National Aeronautics and Space Administration’s (NASA) airborne telescope — Stratospheric Observatory for Infrared Astronomy (SOFIA) — has found water concentration on the sunlit surface of the moon. This discovery had already raised questions on the generation and survival of water molecules in lunar space where the daytime temperature on the sun-facing side reaches above boiling point. The Electronics went a step further to find out what the future holds for space missions after this finding on Clavius Crater, the largest craters visible from Earth on the moon’s southern hemisphere.
“NASA has achieved an outstanding feat by this discovery. Not only is it great in terms of space research, but it also opens up the horizon of life beyond Earth,” said a scientist from Indian Space Research Organisation who did not wish to be named.
“While I can’t comment on how possible it is to think about human settlement there since it’s still in a very initial phase, I do think it can be a possibility. But, of course, that would be possible only if it was backed by lots of research and experiments,” the scientist added.
Previous observations through numerous lunar probes, including Chandrayaan-1, had found evidence of hydration in the sunnier parts of the moon, however none were able to distinguish if it was H2O molecules or OH. The recent study revealed that the water concentration size of about a 12-ounce bottle is trapped under the cubic meter of soil spread across the investigated lunar surface.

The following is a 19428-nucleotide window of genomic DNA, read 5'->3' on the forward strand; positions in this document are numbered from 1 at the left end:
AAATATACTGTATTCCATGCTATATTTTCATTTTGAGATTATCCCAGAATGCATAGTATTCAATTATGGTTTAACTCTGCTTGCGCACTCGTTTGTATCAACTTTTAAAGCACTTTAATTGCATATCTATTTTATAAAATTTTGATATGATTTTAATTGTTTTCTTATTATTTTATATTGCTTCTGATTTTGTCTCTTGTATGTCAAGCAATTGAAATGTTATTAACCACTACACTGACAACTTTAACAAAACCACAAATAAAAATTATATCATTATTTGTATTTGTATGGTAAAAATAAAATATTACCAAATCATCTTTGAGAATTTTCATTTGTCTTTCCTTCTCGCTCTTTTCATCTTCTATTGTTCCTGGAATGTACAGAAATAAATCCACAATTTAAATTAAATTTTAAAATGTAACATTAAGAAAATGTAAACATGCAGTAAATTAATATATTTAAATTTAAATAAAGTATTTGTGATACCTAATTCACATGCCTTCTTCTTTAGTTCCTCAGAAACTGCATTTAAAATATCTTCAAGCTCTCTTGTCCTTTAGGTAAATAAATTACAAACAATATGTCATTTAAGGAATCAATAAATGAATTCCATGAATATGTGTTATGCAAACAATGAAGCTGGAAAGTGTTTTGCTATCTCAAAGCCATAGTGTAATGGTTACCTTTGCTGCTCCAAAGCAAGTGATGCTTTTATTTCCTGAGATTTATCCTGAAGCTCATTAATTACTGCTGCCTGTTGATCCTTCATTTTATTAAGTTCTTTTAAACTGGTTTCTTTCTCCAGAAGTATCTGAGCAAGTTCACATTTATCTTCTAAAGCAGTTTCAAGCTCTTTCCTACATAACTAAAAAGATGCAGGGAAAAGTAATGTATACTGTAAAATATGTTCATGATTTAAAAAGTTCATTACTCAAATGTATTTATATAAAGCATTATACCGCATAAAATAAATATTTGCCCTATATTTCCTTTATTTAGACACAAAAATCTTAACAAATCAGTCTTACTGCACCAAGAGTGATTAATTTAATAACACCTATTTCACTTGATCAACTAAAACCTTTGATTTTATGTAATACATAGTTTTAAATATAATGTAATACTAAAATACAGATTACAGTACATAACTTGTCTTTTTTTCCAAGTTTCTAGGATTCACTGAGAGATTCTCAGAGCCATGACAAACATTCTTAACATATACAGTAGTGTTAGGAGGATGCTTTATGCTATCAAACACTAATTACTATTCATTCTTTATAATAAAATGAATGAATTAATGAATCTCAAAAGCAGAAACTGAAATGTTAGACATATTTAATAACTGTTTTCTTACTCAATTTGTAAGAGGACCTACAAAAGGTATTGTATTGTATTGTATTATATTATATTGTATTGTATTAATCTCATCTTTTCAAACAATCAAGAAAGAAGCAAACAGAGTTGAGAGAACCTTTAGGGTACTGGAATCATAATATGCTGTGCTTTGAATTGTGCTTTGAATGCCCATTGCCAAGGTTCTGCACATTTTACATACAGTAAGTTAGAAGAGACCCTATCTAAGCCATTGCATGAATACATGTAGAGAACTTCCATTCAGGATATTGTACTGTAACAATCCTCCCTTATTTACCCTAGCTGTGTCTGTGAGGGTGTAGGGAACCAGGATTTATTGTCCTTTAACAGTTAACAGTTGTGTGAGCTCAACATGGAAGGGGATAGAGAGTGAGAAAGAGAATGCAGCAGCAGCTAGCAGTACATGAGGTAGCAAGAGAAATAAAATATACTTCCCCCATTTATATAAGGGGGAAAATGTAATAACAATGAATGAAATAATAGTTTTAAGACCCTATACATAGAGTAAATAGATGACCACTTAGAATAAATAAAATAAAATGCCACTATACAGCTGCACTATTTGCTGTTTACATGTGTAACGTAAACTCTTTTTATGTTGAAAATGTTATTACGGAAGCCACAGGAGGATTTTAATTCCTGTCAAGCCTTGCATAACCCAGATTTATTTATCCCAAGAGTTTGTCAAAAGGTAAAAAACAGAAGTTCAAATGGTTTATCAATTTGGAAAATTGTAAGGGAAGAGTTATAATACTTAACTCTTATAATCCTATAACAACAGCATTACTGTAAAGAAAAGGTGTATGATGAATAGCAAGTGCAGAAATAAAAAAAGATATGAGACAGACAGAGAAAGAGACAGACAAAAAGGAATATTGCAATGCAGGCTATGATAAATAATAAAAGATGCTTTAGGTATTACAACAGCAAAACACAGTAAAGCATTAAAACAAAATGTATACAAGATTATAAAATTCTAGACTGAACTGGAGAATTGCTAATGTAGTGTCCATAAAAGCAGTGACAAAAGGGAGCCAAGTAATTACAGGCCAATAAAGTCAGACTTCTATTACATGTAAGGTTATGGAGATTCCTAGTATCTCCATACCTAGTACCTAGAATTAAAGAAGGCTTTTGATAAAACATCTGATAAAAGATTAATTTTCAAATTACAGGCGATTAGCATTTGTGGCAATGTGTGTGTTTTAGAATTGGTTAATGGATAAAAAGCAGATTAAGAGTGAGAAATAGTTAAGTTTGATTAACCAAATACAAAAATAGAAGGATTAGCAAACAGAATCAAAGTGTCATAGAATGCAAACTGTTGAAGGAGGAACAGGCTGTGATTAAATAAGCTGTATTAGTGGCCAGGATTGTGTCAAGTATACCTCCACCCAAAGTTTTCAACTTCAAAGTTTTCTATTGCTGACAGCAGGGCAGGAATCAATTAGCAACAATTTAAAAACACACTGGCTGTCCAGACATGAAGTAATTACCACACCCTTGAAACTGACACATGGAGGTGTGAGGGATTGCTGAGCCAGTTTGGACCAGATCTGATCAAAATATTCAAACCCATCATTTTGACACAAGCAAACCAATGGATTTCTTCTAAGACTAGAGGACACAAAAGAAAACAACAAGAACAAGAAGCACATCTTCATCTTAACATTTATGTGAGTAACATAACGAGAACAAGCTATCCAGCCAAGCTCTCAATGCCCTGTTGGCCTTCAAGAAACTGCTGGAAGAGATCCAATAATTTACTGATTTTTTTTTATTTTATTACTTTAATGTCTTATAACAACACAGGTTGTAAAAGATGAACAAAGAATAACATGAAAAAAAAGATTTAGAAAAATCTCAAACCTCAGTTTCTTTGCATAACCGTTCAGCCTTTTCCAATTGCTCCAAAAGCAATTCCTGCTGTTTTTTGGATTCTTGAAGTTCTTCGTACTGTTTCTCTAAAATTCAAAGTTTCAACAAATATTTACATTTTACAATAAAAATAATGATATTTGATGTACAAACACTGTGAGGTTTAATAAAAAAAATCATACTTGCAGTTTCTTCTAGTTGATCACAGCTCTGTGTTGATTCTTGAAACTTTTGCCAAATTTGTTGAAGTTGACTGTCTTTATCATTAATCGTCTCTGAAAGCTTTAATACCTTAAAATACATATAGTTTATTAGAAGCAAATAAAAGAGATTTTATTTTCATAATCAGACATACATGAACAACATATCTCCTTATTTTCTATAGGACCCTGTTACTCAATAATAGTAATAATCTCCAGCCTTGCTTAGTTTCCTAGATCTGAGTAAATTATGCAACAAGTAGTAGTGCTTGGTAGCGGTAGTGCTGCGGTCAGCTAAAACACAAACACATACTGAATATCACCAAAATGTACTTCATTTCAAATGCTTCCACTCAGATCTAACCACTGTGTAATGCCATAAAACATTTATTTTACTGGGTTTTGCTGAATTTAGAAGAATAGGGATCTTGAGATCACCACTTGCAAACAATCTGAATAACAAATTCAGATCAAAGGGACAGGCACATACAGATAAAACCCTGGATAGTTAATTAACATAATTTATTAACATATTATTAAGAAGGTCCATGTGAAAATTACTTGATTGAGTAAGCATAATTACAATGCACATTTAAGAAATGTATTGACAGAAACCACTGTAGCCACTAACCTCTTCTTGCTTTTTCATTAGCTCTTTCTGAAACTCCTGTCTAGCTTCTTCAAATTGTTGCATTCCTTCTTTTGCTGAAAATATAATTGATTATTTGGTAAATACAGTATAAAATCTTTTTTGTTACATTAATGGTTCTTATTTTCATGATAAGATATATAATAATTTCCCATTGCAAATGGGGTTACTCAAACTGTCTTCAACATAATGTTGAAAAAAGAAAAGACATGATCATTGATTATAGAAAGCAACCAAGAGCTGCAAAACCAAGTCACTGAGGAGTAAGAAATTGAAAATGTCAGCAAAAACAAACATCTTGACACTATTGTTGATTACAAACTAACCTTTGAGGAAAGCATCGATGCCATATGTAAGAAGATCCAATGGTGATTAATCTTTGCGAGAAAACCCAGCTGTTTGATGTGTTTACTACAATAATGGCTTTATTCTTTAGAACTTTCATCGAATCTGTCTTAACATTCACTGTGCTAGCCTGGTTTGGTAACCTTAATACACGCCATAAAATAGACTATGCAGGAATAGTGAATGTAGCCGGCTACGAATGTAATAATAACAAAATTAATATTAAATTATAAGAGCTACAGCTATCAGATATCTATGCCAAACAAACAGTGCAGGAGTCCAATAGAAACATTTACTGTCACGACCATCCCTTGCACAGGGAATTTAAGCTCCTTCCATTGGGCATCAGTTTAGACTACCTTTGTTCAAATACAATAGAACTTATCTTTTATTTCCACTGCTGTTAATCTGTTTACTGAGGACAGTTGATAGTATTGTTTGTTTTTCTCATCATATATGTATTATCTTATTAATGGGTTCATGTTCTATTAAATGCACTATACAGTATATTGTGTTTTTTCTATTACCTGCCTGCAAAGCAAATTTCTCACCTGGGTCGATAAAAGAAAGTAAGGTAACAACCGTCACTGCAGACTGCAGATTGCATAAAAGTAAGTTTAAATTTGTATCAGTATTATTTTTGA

“This discovery challenges our understanding of the lunar surface and raises intriguing questions about resources relevant for deep space exploration,” said Paul Hertz, director of the Astrophysics Division in the Science Mission Directorate at NASA headquarters in Washington in a press release.
When it comes to human settlement on moon, scientists think it’s a step in that direction. “The findings are a foundation ground on whether the water would be enough to sustain human life. With contribution from NASA and ISRO (through Chandrayaan mission), we can further find out how useful the water will be, and whether it will be enough to build colonies on the moon,” said JK Prasad, former scientist from Vikram Sarabhai Space Centre.
Experts also plan on making this finding a basis for future deep space explorations. “With the recent work of NASA, we can escalate our deep space explorations in the future. Abundance of water would be a definite route towards habitating or colonising the moon or any other planets,” said Alok Shrivastava, deputy director, mechanical systems area, UR Rao Satellite Center (URSC).
The possible future missions on planets center around the search of heavier and lighter elements in space, added Shrivastava. “The extreme climate conditions of the moon’s surface leave much to be explored. For example, the helium found in the southern hemisphere of the moon can be used as a clean source of energy and can enable space agencies to build nuclear power plants. Moreover, the deep space explorations initiated in the future will work on the possibility of finding life on the lunar surfaces,” said the URSC scientist.
NASA is all set to send a manned space flight under the Artemis mission to the moon in 2024 making it the first one in 50 years. And this time it will see the first woman step on the lunar surface. The space agency is hoping to establish “sustainable human presence” on the moon by the end of this decade.
“There are still places unexplored on the lunar surface, much like the sunlit areas where the water was found, which the manned missions would be able to contribute to in the coming years,” added Prasad.